- Are they a ‘good company’? I believe in ethical sales, ethical marketing practices, and the ethical treatment of customers and employees — if I think that a company is not up to my personal ethical standard, I will not affiliate with them (nor would I want to recommend that my readers purchase things from them)
- Do they make affiliate selling easy? Most companies love their affiliates and view them as a part of their sales team. There should be good communication from the company (about sales, promos, new products, etc) to the affiliate. If a company is not willing to help you market their products, then they probably aren’t worth working with.
What makes a good affiliate seller?
Someone who is genuinely interested in the products that they affiliate for. I honestly feel that the best affiliate selling is the kind that would happen whether or not you had an affiliate link to the product.
Readers know when you are truly excited about a product or a service. That genuine talk will come straight through in your blogging. Giving honest thoughts and reviews of products will gain you trust with your readers, showing that you care about their wallets as much as you care about your own.
The true key to affiliate selling is to create a community of trust between you and your readers. If your readers know that you are only going to tell them about products and services that you think are worthwhile then they are more likely to take your advice when recommending a product.
Affiliate sales has a negative reputation because of the unethical way in which many people exploit it. Affiliate selling should never be done maliciously and you should never try to trick people into clicking on affiliate links. If your reader is clicking on an affiliate link then they need to know.
Do Not Fear! This is a GOOD thing for ethical affiliate sellers.
Because using affiliate links never costs customers any extra money, it is a GREAT way for your readers to help support you. If you’ve built up a loyal and trusting community among your readers, then supporting you through affiliate links is a no brainer. The key is always loyalty and trust between you and your audience.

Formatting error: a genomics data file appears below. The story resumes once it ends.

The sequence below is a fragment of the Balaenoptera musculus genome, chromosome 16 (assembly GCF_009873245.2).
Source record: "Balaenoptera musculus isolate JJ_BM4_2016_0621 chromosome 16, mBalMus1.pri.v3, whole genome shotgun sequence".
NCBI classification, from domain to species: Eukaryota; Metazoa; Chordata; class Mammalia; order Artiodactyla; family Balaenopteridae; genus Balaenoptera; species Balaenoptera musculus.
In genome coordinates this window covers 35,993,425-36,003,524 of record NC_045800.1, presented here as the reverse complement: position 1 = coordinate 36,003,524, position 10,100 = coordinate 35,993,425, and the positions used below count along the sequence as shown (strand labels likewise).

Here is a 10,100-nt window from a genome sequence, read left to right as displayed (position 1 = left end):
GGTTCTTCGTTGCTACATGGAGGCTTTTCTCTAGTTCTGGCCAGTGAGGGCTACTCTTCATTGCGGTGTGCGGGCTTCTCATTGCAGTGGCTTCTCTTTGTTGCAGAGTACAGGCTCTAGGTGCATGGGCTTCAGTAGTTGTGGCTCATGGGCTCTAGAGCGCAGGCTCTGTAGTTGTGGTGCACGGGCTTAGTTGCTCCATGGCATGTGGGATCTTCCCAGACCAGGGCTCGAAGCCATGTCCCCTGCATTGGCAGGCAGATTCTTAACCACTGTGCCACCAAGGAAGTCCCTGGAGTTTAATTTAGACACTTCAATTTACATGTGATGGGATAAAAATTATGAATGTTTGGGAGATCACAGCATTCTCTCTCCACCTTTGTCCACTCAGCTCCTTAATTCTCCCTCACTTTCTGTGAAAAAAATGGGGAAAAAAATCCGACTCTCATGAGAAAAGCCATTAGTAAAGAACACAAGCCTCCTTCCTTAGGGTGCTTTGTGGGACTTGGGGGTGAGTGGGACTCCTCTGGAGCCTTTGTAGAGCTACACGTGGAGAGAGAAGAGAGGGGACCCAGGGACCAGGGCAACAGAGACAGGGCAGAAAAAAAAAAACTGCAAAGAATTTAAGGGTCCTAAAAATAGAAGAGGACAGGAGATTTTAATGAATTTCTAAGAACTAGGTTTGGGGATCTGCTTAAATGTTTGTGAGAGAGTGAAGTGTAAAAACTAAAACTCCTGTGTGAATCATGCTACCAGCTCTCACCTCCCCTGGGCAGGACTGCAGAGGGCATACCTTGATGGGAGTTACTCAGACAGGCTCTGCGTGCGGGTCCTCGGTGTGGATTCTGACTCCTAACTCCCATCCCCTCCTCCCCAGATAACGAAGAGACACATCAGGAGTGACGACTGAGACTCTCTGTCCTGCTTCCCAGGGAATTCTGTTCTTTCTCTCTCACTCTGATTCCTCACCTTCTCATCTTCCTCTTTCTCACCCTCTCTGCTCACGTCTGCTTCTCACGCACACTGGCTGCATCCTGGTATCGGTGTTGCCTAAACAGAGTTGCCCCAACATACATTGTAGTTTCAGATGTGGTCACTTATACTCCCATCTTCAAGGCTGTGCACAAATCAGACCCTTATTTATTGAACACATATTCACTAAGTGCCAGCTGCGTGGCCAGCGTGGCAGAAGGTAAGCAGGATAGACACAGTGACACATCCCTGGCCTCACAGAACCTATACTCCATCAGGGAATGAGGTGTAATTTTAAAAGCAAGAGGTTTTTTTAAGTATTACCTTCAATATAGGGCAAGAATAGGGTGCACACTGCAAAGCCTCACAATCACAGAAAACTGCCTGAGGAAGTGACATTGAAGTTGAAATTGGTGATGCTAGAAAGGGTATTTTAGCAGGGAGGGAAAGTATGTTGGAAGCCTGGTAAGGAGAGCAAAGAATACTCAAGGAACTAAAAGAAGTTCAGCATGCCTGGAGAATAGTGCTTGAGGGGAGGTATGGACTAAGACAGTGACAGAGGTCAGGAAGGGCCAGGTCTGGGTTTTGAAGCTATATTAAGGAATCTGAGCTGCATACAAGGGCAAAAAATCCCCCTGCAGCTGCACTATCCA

Side Note: By law in the USA, you MUST inform people when you are using affiliate links (links in which you may be compensated because of a sale). I have found that the best way to do this is to be up front and honest in blog posts that are talking about affiliate products, as well as having a dedicated affiliate disclaimer somewhere on your page.
Something along the lines of: ‘This is a for-profit blog. There are affiliate links throughout this blog in which I receive a small commission. If you would like to support (my blog) without any additional cost to you, please use these links; if not please feel free to go to those websites without using those links. Thank you for your support.’
How can I start affiliate sales on my blog?
The best way to start selling through affiliate marketing is to take a look at the products and services you already use and are already blogging about. Do any of those companies offer affiliate programs? Send them an email and find out.
If you have any questions please feel free to contact me. I’ll absolutely be posting more about affiliate sales as well as the business of blogging. I am always willing to answer a few questions and help someone out who’s looking to get started on any new project. If you need a little bit more help, I offer creative consulting services through email/online chat, phone, and video — please contact me for rates and details.